Exactly one year ago today, Vanyaland talked with Rachael Yamagata as she was in the midst of a trip down memory lane, performing Happenstance — her debut and gorgeous ode to the anguish of heartbreak — in full on select dates across the country to celebrate its 10th anniversary. It seemed only proper that we catch up again on the eve of tomorrow night’s show at The Sinclair to see how it felt to play those songs in the present day and why she’s decided to do an acoustic version of the album, scheduled for release next month.

There’s also the much anticipated release of the singer/songwriter’s upcoming album, Tightrope Walker, for which she launched a PledgeMusic campaign a year ago. We got a roundabout date for its release, heard about Yamagata’s affinity for touring Asia, and also learned what she likes to do most on days off when not dealing with the city-to-city driving grind.

Michael Christopher: A year ago when we last talked, you were about to do the Happenstance shows. What was that experience like?

Rachael Yamagata: It was… so fun, I have to say, because I’ve never done an album like that. Even when Happenstance came out, I don’t think I did it straight through; I think I left out a couple songs and mixed in other ones. So a show dedicated to just that album was a really fun tribute. We had a new band and they were hearing the songs for the first time, so it was musically really fitting for us to play the songs and of course the audience was made up by people that were really touched by that record; they’d been fans for 14 years. So I had the best time. And I just sort of relished in the poptastic nature of that record, and it was a lot more joyful than I even knew it would be, so I had a great time.

Is that what led to do the acoustic version of the album?

Yeah, you know, there were a couple things; I wanted to offer something — as part of the Pledge campaign that I’m doing something involving that record, and we did a vinyl release that has never been done before for that record. And I knew my super-fans would really enjoy it. I also finally hit this legal mark where I could legally re-record that record; I hadn´t been able to do anything with those songs. I wanted to try and do something special that I could pull off in a different way, and then kind of like, it was such an important record to me, and my music has changed a lot since then, so it’s almost a way of wrapping it up and letting it be a part of my world from years ago.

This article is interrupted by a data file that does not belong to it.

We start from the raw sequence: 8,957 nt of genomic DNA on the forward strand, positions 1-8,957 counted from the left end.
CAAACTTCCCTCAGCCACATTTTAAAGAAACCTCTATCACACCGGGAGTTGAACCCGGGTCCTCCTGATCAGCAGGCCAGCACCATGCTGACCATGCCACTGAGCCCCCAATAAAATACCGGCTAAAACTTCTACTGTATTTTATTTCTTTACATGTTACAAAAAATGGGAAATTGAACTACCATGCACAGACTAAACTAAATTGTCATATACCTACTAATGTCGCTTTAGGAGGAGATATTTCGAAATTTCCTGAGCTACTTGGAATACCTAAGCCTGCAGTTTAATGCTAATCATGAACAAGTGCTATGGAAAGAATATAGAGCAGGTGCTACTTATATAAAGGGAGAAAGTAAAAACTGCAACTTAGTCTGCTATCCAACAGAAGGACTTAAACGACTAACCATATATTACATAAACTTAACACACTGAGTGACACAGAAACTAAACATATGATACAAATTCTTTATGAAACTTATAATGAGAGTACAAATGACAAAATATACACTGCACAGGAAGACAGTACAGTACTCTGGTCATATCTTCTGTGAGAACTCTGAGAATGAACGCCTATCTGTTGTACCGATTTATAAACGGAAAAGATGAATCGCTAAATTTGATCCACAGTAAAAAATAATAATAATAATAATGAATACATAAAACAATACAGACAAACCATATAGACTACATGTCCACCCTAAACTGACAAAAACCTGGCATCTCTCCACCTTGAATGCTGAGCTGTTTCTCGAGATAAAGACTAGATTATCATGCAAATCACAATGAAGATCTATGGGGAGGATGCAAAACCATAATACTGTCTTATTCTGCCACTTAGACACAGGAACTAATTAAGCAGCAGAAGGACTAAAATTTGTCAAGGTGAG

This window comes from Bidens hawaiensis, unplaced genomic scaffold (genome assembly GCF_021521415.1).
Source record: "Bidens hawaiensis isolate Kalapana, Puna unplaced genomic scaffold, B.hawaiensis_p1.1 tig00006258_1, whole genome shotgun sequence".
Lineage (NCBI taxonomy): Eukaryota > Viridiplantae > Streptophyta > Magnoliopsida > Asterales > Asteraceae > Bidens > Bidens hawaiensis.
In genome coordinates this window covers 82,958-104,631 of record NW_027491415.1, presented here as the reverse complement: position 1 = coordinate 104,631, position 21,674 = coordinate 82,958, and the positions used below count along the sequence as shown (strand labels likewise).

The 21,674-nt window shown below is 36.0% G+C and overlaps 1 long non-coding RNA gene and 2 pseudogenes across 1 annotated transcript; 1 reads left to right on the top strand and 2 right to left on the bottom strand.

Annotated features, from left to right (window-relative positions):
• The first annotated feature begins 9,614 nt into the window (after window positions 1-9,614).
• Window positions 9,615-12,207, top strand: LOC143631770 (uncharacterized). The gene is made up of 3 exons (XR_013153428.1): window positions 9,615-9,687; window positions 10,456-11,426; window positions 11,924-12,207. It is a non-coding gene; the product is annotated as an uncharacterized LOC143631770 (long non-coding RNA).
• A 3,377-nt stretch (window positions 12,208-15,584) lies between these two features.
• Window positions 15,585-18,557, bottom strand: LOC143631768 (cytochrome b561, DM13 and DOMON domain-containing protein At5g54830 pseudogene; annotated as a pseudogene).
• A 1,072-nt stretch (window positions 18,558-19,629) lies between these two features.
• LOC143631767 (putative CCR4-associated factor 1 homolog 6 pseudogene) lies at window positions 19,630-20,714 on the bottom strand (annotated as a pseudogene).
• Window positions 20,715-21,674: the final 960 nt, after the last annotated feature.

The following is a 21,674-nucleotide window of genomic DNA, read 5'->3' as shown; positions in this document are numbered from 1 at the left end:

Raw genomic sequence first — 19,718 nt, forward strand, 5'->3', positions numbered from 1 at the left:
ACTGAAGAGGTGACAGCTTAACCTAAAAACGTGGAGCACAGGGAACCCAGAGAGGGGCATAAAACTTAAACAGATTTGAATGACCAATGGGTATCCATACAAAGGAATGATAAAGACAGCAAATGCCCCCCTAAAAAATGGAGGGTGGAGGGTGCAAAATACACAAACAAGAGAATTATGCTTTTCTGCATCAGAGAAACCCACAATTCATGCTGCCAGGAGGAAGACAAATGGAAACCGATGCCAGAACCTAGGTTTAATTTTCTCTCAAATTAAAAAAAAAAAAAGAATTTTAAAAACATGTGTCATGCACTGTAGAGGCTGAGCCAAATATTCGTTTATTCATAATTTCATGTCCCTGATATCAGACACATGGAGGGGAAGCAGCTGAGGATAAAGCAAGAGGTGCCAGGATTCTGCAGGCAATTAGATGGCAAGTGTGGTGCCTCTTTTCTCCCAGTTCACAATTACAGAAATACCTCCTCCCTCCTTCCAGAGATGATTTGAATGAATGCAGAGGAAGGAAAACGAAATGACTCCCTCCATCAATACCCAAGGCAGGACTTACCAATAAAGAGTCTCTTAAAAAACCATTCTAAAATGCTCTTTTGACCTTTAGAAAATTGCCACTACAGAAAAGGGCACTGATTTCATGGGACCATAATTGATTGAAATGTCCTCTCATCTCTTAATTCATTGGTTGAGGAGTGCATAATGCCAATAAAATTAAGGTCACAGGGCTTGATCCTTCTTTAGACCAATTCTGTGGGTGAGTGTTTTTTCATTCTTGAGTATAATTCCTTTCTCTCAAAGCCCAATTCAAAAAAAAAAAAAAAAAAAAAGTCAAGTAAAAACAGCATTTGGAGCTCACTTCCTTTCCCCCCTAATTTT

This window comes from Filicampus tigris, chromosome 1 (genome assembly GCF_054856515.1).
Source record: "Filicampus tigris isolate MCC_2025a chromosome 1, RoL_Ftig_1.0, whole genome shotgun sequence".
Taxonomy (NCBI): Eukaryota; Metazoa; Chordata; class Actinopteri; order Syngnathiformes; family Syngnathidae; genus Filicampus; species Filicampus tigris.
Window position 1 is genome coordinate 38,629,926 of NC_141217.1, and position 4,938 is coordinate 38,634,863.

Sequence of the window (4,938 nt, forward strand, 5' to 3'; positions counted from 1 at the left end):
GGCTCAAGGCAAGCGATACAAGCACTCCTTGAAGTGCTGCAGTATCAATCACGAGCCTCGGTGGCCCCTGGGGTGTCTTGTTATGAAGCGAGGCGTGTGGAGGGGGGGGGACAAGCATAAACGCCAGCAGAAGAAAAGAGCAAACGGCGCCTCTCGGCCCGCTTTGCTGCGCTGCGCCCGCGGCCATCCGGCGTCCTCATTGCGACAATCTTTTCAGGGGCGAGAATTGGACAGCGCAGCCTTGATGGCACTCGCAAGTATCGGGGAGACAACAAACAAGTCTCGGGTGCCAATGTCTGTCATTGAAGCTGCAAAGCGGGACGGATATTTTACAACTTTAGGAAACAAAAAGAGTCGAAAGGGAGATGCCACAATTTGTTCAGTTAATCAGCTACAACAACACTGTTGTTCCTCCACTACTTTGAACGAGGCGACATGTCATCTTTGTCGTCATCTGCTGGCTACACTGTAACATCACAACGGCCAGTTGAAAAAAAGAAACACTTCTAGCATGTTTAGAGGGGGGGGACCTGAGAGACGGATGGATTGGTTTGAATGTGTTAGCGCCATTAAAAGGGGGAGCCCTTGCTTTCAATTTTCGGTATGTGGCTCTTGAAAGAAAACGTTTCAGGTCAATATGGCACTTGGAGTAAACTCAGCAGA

In re-recording those songs though, as an artist, how are you able to revisit the past without either getting stuck or too wrapped up in it?

When you’re growing older, I suppose, I am much more comfortable in my own skin and taking the weight of some of the emotion of a song and applying it to new things in my life, so I don’t necessarily go back emotionally. And because it´s an acoustic version of that record, all of the arrangements were myself and my friend Kevin Salem, live tracking with one mic when he’s on acoustic and I’m just singing. So for me it was like a new musical interpretation that I was so into and there´s no revisiting where I was when my heart broke over that particular song; it’s more about a general emotion of heartbreak or loss – things that I apply to my life now. Musically it was a fun experience to do; there was enough time between myself and those songs that it felt fresh to me.